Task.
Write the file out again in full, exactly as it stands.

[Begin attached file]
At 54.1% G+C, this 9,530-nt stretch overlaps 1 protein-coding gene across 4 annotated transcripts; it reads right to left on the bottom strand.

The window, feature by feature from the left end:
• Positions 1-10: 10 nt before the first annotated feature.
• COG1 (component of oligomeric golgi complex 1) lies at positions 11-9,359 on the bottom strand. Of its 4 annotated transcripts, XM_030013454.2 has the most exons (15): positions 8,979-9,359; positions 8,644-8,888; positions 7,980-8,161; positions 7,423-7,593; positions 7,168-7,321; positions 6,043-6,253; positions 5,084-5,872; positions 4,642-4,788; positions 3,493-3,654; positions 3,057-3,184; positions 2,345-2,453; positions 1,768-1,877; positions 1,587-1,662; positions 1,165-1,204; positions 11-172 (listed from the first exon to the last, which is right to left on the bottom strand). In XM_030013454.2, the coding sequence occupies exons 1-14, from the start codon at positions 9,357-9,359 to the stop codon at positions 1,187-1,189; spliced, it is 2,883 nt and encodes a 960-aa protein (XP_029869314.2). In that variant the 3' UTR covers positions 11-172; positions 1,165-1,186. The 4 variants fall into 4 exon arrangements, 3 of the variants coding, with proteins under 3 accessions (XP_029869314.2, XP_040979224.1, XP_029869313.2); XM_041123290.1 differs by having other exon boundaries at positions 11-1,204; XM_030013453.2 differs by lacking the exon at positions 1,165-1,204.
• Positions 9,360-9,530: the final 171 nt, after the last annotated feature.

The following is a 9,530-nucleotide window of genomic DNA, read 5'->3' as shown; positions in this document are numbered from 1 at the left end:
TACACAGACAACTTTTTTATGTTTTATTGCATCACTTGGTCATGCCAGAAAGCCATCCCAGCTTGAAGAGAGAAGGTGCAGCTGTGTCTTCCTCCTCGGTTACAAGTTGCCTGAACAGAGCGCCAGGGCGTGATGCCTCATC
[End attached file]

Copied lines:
At 54.1% G+C, this 9,530-nt stretch overlaps 1 protein-coding gene across 4 annotated transcripts; it reads right to left on the bottom strand.

The window, feature by feature from the left end:
• Positions 1-10: 10 nt before the first annotated feature.
• COG1 (component of oligomeric golgi complex 1) lies at positions 11-9,359 on the bottom strand. Of its 4 annotated transcripts, XM_030013454.2 has the most exons (15): positions 8,979-9,359; positions 8,644-8,888; positions 7,980-8,161; positions 7,423-7,593; positions 7,168-7,321; positions 6,043-6,253; positions 5,084-5,872; positions 4,642-4,788; positions 3,493-3,654; positions 3,057-3,184; positions 2,345-2,453; positions 1,768-1,877; positions 1,587-1,662; positions 1,165-1,204; positions 11-172 (listed from the first exon to the last, which is right to left on the bottom strand). In XM_030013454.2, the coding sequence occupies exons 1-14, from the start codon at positions 9,357-9,359 to the stop codon at positions 1,187-1,189; spliced, it is 2,883 nt and encodes a 960-aa protein (XP_029869314.2). In that variant the 3' UTR covers positions 11-172; positions 1,165-1,186. The 4 variants fall into 4 exon arrangements, 3 of the variants coding, with proteins under 3 accessions (XP_029869314.2, XP_040979224.1, XP_029869313.2); XM_041123290.1 differs by having other exon boundaries at positions 11-1,204; XM_030013453.2 differs by lacking the exon at positions 1,165-1,204.
• Positions 9,360-9,530: the final 171 nt, after the last annotated feature.

The following is a 9,530-nucleotide window of genomic DNA, read 5'->3' as shown; positions in this document are numbered from 1 at the left end:
TACACAGACAACTTTTTTATGTTTTATTGCATCACTTGGTCATGCCAGAAAGCCATCCCAGCTTGAAGAGAGAAGGTGCAGCTGTGTCTTCCTCCTCGGTTACAAGTTGCCTGAACAGAGCGCCAGGGCGTGATGCCTCATC